A. BitTorrent Protocol

According to 808 Holdings, the BitTorrent protocol is distinguishable from previously used peer-to-peer file sharing technology, utilized by Napster or Limewire, because it "allows for higher transfer speeds by locating pieces (or 'bits') of the file already present on other users' computers and downloading them simultaneously." (Id. at 32.) "This is done by joining into the 'swarm,' or collective, of peers to download and upload from each other simultaneously." (Id.) This process results in faster downloads than peer-to-peer file sharing technology. (Id.)

Plaintiff describes the process of downloading and uploading files through a BitTorrent protocol as "quick and efficient." (Id. at 33.) When a user downloads a media file, he or she opens the file on a BitTorrent client application; the user then extracts a list with tracker locations that connect to IP addresses that are currently running the BitTorrent software and offering to distribute the file. (Id.) The downloader's BitTorrent program then begins to download the media file automatically. (Id.)

B. Forming a Swarm

In the Complaint, 808 Holdings maintains that a swarm begins with an initial user called the "seeder" who begins to share a file with a torrent swarm. (Id.) New members of the swarm connect to the seeder to download the media file, which creates a digital copy of the file; the process repeats as new members join the swarm, increasing the number of users in the swarm. (Id.) Each member both acquires and redistributes the media file by simultaneously uploading and downloading portions of the same digital copy with the other members. (Id. at 33-34.) Therefore, Plaintiff contends that even if the original seeder leaves the swarm, the media file can continue to be downloaded by old and new members. (Id. at 33.)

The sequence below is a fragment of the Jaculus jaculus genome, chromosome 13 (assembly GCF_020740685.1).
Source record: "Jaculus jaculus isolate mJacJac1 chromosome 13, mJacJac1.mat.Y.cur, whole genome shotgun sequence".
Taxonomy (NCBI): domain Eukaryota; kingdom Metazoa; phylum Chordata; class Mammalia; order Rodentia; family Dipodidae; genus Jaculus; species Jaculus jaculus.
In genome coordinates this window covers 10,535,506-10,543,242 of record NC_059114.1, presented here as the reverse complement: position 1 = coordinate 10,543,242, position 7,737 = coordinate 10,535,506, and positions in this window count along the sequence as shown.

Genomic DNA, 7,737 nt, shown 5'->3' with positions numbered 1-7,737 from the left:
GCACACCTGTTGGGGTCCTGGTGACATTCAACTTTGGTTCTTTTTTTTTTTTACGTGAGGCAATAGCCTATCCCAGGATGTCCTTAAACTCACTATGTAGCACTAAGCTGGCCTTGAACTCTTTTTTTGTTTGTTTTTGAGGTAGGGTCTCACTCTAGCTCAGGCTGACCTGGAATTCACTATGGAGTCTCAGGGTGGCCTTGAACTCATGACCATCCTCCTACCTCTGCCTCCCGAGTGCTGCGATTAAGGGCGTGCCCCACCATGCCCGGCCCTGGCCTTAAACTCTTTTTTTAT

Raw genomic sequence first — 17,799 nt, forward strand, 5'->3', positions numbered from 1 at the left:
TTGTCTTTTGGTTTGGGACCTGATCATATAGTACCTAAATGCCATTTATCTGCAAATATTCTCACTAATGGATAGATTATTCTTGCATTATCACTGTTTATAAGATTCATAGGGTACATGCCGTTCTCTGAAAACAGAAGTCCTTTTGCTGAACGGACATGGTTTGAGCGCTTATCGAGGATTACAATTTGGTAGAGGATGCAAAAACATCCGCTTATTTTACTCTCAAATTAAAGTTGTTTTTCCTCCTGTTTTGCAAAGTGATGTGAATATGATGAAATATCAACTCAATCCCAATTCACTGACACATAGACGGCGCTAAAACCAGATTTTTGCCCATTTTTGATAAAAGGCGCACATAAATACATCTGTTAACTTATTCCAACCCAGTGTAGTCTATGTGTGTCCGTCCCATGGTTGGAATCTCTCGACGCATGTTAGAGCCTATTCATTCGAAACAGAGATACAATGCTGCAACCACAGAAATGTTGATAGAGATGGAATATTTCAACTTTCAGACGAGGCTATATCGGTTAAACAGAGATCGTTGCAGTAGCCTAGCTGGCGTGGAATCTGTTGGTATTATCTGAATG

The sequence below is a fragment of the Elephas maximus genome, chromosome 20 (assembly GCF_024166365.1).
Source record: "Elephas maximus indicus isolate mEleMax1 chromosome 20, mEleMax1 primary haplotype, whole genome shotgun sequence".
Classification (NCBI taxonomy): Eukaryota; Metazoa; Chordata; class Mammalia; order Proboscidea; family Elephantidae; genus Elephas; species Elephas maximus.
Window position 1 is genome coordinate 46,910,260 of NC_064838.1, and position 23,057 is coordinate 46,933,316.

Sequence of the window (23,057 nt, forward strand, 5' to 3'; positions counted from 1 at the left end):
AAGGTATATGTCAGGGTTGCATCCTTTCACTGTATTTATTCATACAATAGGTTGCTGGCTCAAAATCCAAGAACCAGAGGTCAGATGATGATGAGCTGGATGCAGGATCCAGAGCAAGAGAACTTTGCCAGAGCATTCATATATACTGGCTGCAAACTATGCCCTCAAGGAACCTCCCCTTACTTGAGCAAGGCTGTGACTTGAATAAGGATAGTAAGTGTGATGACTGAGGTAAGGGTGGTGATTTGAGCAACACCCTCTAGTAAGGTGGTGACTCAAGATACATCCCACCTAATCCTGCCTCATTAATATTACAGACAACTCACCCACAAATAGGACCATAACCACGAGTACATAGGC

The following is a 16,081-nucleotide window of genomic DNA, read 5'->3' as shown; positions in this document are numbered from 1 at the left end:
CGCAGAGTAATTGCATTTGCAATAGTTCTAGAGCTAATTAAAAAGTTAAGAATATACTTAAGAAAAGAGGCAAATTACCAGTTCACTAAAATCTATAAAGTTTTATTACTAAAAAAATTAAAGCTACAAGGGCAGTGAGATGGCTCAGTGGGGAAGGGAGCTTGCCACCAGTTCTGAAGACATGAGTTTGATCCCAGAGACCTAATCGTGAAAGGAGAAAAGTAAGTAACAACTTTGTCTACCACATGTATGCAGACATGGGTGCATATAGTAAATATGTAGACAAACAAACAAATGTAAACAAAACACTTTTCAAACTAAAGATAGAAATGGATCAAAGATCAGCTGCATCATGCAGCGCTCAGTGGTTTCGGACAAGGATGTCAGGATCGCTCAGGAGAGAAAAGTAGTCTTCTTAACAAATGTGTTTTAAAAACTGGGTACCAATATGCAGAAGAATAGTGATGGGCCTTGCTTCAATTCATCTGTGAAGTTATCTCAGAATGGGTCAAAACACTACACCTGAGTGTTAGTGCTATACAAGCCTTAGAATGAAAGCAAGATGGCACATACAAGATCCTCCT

C. The December 29, 2011 Sharing Hash

Plaintiff claims that on December 29, 2011, each of the Defendants "republished, duplicated, and replicated the exact same copy and exact same hash file." (Id. at 4.) Because all the Defendants are associated with the E379 hash, 808 Holdings alleges that each was a member of the same collective swarm. (Id. at 35.) Accordingly, Plaintiff asserts that they "acted collectively, and in concert, in effectuating the illegal and unauthorized sharing of Plaintiff's copyrighted work." (Id.) 808 Holdings contends that the Doe Defendants acted in unison:

Defendants engaged in their copyright infringement scheme together. They all used the same torrent-sharing technology to coordinate their collective copyright theft; they were all members of the same exact swarm on the same exact date; they all used the same exact tracker file; they all shared and republished the same exact motion picture; and they all shared the same exact hash file of the Motion Picture with each other and other individuals on the same exact date, December 29, 2011. (Id. at 4.)